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Thread: Basic Flash Questions

  1. #1
    Junior Member
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    Basic Flash Questions

    I am somewhat student taught and self taught, mostly learning from tutorials and movies on this site and others. I have some questions that are pretty general that I am wondering about the best way to do things. Can anyone just clarify to me the best way to keep files sizes down and the best way to load .swf's into the main site. I have used loadmovienum and _root.loadmovie, but I am unclear on which one is better. Could someone explain that. If there are any other general things that are rule of thumb in creating flash sites, I would appreciate the advice or links to tutorials. Things I do work fine, but I know that I am not getting the best performance out of my files and there are things I am missing.

    Thanks
    thank you for all of your help

  2. #2
    FK's Geezer Mod Ask The Geezer's Avatar
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    My preference is to use loadMovie to an empty target movie clip in the main movie. I have always found it much easier to target a swf loaded to an empty movie clip. There is a definate path direct to the object, through the instance name of the empty clip. Loading to a level with loadMovieNum is not quite the same, although it has it's uses. A level actually has no instance name, and I think this is a weak point with flash. ActionScript is an object oriented program language. Levels and Scenes are objects, but do not have instance names.

    Loading to a clip is easier to target and it's easier to position, since the loaded movie positions it's top left corner to the spot the empty clip is on. To position a movie loaded to a level, takes code in the movie or more code in the main movie to just position it. Every letter and space in actionscript adds one byte to the file. This can add ap fast.

    On the other hand, when a movie uses scenes, then you want to load a navigation movie or a sound to a level since levels are indepentant of scenes in the movie timeline. Using a level also allows you to load a swf or jpg with just code, which has it's uses. Still, for normal cases, loading to a target is better.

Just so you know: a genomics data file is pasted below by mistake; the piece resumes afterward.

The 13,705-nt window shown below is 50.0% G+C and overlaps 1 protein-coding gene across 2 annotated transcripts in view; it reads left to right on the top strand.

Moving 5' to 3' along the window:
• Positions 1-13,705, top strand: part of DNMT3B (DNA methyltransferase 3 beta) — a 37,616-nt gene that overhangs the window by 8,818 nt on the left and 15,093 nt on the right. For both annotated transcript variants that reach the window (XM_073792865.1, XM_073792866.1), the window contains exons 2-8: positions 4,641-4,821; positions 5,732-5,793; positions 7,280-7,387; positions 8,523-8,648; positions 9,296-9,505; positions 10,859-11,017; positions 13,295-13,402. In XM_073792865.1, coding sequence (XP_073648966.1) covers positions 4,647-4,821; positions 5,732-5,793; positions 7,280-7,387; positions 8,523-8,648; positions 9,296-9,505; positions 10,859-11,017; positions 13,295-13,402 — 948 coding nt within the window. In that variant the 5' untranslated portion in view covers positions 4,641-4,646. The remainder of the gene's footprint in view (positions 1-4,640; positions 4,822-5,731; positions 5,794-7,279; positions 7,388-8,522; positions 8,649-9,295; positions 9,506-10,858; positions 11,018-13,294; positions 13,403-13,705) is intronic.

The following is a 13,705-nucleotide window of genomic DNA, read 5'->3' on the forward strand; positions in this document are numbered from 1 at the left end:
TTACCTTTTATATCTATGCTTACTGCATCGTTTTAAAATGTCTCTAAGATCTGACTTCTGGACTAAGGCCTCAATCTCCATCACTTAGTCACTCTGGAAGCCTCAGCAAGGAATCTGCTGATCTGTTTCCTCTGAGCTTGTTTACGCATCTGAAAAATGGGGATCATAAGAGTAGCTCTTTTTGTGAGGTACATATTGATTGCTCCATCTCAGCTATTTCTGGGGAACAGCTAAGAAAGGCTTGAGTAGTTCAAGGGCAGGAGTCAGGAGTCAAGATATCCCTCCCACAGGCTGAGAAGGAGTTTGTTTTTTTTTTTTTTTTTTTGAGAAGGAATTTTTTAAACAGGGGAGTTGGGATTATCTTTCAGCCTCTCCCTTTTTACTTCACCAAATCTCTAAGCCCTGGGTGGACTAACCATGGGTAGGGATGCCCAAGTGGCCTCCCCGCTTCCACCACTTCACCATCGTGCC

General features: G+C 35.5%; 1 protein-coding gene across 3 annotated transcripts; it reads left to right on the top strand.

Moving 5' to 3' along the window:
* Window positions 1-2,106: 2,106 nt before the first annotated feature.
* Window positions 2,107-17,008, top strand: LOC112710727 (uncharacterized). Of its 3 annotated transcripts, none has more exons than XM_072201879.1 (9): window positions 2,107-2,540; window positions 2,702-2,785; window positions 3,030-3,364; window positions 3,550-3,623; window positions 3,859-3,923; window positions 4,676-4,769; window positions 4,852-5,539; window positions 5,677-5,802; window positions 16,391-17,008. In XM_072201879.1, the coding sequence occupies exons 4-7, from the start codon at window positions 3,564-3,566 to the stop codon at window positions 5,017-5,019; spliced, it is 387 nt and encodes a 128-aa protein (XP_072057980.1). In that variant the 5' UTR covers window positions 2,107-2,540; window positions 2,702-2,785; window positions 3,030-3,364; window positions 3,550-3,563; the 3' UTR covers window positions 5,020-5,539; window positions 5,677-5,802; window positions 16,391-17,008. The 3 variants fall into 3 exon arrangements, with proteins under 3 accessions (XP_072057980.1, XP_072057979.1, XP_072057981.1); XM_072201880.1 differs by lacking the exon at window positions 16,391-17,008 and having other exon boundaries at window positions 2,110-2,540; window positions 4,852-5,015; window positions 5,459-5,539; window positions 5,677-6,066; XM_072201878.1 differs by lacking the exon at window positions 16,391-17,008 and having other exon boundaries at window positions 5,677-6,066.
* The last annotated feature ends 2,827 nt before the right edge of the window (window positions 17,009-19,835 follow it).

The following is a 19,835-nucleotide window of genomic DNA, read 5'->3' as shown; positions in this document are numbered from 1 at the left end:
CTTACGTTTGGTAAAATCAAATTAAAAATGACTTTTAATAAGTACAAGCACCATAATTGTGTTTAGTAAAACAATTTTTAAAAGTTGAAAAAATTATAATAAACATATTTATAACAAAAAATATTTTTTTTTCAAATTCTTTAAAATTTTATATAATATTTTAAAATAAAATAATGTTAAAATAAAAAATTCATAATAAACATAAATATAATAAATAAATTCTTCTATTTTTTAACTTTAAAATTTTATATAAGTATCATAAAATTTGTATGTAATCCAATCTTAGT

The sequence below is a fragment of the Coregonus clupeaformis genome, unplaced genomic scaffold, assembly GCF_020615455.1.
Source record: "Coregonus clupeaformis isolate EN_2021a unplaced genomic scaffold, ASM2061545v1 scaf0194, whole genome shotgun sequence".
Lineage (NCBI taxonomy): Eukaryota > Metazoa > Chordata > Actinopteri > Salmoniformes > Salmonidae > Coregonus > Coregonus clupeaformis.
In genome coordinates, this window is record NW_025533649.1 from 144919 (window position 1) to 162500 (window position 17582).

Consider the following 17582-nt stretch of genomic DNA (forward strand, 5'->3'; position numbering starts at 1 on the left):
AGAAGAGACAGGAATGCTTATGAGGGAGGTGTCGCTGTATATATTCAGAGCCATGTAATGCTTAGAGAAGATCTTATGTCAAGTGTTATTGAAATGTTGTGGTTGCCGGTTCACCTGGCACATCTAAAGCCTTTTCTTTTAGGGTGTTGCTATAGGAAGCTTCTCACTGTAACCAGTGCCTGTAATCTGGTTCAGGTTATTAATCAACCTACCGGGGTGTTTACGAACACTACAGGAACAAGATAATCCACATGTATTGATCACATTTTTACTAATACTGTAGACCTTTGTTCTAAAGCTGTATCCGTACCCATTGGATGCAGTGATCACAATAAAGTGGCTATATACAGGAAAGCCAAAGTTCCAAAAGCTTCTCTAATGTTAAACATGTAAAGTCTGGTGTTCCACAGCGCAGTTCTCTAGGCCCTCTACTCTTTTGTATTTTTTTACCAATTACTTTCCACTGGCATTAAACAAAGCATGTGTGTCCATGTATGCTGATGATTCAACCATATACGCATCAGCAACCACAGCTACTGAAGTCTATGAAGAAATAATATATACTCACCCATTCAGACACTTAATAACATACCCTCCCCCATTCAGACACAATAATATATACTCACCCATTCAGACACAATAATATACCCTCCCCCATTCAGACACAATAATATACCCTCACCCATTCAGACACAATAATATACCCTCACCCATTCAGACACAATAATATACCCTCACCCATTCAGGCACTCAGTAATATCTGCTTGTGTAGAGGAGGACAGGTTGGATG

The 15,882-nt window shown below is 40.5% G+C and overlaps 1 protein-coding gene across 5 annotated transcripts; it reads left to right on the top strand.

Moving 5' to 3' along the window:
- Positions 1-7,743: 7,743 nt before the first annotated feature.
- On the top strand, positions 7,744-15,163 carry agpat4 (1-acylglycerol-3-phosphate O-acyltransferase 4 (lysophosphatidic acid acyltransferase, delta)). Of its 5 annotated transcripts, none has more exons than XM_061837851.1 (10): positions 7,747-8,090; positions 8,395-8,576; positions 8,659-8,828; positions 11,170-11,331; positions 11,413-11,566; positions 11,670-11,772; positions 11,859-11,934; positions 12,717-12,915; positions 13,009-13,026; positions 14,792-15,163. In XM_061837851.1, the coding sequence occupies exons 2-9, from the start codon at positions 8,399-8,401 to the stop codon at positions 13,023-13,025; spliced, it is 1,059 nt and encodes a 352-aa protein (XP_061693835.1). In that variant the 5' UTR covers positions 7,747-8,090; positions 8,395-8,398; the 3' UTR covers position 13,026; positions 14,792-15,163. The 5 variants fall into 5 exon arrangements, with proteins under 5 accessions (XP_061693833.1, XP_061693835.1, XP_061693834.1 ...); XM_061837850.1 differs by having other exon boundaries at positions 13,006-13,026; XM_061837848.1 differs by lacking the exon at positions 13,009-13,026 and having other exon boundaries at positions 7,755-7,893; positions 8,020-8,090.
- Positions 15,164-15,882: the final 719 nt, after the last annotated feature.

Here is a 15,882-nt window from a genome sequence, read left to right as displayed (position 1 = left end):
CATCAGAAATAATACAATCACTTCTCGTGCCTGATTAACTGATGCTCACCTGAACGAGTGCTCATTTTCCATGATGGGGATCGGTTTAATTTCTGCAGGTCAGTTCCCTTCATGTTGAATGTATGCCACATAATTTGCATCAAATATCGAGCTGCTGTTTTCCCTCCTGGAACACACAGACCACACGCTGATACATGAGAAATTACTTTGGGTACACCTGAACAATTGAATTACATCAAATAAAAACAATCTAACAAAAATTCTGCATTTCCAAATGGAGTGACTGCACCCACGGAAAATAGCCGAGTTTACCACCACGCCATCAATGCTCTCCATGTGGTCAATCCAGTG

I guess what I'm saying is that loadMovie and loadMovieNum are just tools, and you use the best tool for the particular job.

    Other things I do to keep file sizes down is to never use components. For a scroll bar, I make one and code it, rather than using a component. If I want the equivelant of a scroll pane, I make a scrolling movie clip. Components are huge and the must always load in the first frame, before the preloader even. That's about useless except for a Projector file on a CD. I load sounds from external movies rather than using attachSound with the sound in the library. Streaming sounds in an external swf add no bytes to the movie size.

    In the publish settings, I always set the compress movie option and usually set bitmap compression to 90% jpg. I always use buttons symbols over and over, rather than make new ones for individual purposes.

  3. #3
    Left-Handed Flash User mickbrit55's Avatar
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    Hiya

    To add to iask's previous post. There is a subtle difference between loadMovie and loadMovieNum. If you are loading into a level from the main timeline, something like ....


    loadMovie("myFile.swf", _level50);


    .. you have to be sure that the level already exists, otherwise the movie will load into the main timeline - _level0, deleting all the content there and replacing it with the new movie. The way around this is to use a string for the level. As in :


    loadMovie("myFile.swf", "_level50");


    Sometimes loadMovieNum is easier to use because it doesn't matter if the level doesn't exists prior to loading, the function creates it :


    loadMovieNum("myFile.swf", 50");


    Scenes are definitely NOT objects, which is why most people stay away from them and use frame labels instead.

    Other things that can make your files bigger are using bitmaps and having lots of gradients in the movie.

    Mick

  4. #4
    Junior Member
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    thanks a lot for the tips
    thank you for all of your help

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